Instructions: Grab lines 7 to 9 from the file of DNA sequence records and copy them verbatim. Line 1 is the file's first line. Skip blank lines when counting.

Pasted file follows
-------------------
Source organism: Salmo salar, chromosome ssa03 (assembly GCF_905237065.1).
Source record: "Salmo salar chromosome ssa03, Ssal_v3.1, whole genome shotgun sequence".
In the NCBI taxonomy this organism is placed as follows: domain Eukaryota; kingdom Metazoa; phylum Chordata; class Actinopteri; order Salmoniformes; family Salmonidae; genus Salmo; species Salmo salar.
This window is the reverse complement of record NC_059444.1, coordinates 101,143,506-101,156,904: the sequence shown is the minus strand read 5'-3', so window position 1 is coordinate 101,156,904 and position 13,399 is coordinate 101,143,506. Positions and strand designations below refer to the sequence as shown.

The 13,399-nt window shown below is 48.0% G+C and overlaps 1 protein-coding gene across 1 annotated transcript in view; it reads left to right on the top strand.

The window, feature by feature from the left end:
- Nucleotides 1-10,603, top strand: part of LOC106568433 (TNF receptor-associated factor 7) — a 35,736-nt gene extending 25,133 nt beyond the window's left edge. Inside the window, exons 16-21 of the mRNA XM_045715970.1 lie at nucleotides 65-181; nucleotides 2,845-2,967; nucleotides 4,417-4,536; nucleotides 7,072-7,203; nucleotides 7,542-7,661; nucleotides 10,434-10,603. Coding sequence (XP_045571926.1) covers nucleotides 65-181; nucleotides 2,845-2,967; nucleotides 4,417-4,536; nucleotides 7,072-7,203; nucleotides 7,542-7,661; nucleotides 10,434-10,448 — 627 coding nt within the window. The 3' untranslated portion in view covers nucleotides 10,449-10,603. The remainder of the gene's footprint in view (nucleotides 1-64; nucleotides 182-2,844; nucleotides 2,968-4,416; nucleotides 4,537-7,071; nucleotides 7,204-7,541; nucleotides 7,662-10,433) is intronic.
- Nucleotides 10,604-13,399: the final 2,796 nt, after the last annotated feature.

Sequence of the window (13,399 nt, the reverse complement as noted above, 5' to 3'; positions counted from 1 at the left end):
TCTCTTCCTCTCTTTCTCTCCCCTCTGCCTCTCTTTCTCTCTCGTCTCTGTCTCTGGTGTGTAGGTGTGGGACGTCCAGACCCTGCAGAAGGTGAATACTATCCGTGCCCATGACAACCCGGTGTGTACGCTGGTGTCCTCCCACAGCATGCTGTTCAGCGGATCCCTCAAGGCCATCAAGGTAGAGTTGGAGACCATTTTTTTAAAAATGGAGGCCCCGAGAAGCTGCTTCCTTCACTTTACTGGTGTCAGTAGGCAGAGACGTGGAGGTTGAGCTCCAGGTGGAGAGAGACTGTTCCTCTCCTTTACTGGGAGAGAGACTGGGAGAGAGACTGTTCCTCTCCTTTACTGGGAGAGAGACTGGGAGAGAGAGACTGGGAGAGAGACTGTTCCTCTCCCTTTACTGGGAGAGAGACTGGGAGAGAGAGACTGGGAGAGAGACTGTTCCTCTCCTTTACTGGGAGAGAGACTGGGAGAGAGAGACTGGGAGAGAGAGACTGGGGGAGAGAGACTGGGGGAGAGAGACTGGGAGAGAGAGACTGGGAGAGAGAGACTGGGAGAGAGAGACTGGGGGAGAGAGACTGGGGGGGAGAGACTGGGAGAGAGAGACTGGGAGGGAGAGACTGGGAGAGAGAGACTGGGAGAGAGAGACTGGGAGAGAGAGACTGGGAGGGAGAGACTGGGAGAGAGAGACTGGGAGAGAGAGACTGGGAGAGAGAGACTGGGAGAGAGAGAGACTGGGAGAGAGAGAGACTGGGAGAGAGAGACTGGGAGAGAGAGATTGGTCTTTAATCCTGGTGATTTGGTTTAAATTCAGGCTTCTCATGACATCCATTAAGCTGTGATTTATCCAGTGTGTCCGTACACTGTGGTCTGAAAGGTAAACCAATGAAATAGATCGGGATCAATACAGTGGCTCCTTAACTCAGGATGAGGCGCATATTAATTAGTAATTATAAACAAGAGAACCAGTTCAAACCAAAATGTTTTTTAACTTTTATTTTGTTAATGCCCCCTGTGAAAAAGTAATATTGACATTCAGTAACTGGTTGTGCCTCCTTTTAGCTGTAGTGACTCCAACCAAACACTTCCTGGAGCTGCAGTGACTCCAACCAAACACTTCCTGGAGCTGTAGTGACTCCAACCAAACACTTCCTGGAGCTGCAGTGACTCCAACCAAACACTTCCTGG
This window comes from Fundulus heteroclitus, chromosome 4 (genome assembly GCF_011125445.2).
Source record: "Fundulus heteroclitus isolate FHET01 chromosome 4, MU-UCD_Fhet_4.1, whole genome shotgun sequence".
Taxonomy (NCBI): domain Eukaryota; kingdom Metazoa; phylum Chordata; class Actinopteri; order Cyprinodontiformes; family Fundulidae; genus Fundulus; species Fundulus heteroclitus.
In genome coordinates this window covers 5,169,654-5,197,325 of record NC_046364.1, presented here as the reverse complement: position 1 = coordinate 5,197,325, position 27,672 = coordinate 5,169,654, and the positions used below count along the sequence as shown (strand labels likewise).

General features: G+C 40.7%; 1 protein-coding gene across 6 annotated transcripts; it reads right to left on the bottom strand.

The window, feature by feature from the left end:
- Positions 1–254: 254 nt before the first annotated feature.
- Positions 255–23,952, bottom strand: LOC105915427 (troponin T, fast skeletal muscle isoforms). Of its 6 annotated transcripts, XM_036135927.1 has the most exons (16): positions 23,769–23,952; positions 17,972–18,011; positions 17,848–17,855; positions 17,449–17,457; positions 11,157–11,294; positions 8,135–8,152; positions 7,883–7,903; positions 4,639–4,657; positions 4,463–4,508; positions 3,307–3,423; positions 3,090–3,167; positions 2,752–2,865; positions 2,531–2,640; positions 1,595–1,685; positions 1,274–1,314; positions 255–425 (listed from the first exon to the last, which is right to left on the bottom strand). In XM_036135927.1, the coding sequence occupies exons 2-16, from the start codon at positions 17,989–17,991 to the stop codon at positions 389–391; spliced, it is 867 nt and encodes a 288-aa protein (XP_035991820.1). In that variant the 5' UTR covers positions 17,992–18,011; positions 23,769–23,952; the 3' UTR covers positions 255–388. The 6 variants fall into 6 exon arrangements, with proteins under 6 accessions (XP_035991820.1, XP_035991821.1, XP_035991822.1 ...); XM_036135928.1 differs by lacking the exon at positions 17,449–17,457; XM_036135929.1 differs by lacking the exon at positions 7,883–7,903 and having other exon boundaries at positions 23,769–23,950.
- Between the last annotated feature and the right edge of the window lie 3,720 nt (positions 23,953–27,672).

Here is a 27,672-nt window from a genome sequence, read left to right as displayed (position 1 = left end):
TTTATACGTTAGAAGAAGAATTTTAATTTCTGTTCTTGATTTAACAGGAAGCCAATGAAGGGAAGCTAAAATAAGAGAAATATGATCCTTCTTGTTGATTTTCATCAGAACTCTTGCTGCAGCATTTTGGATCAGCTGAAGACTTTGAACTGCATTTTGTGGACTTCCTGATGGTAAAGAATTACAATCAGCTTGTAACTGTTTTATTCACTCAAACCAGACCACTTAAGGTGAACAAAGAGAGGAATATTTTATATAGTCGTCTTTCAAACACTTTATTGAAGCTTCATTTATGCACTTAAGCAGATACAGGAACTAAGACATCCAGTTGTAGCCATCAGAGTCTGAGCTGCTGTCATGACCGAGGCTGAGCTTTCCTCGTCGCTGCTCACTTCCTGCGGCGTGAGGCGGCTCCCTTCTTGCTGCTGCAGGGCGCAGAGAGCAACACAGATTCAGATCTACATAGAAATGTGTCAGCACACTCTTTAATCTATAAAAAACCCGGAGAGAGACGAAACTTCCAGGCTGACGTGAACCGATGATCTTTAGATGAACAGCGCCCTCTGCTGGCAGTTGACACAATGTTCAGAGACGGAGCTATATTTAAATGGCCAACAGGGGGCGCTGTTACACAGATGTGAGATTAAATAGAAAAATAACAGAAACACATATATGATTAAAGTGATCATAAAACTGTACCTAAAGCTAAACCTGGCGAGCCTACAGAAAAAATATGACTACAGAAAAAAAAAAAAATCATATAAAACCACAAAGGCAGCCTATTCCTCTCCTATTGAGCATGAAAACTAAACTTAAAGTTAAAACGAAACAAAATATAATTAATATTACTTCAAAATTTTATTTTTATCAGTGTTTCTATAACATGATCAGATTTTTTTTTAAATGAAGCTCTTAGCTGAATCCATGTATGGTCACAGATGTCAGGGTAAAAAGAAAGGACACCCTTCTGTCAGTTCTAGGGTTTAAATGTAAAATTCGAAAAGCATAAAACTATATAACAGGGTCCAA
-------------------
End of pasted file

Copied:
- Nucleotides 1-10,603, top strand: part of LOC106568433 (TNF receptor-associated factor 7) — a 35,736-nt gene extending 25,133 nt beyond the window's left edge. Inside the window, exons 16-21 of the mRNA XM_045715970.1 lie at nucleotides 65-181; nucleotides 2,845-2,967; nucleotides 4,417-4,536; nucleotides 7,072-7,203; nucleotides 7,542-7,661; nucleotides 10,434-10,603. Coding sequence (XP_045571926.1) covers nucleotides 65-181; nucleotides 2,845-2,967; nucleotides 4,417-4,536; nucleotides 7,072-7,203; nucleotides 7,542-7,661; nucleotides 10,434-10,448 — 627 coding nt within the window. The 3' untranslated portion in view covers nucleotides 10,449-10,603. The remainder of the gene's footprint in view (nucleotides 1-64; nucleotides 182-2,844; nucleotides 2,968-4,416; nucleotides 4,537-7,071; nucleotides 7,204-7,541; nucleotides 7,662-10,433) is intronic.
- Nucleotides 10,604-13,399: the final 2,796 nt, after the last annotated feature.

Sequence of the window (13,399 nt, the reverse complement as noted above, 5' to 3'; positions counted from 1 at the left end):